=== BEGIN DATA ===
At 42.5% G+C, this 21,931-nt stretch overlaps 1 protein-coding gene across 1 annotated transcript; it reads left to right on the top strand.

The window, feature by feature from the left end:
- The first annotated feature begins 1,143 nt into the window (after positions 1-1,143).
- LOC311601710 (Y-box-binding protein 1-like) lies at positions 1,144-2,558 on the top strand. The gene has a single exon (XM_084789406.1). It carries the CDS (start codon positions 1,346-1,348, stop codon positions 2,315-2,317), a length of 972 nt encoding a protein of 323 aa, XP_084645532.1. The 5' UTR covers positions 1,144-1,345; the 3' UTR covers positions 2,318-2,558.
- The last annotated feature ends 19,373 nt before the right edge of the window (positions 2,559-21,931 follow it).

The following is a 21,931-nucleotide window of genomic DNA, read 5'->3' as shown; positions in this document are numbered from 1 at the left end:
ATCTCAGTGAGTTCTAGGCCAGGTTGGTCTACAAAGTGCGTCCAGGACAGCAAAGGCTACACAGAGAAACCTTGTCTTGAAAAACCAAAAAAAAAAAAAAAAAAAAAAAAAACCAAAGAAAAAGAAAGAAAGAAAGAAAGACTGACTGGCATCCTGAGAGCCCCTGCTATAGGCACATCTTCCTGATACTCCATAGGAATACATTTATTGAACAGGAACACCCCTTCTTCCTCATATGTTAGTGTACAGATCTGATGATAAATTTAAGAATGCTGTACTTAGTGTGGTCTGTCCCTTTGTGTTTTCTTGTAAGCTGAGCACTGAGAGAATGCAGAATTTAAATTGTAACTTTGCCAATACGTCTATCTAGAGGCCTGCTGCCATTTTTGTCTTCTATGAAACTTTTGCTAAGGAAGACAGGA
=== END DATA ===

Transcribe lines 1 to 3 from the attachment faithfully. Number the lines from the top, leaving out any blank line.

At 42.5% G+C, this 21,931-nt stretch overlaps 1 protein-coding gene across 1 annotated transcript; it reads left to right on the top strand.

The window, feature by feature from the left end:
- The first annotated feature begins 1,143 nt into the window (after positions 1-1,143).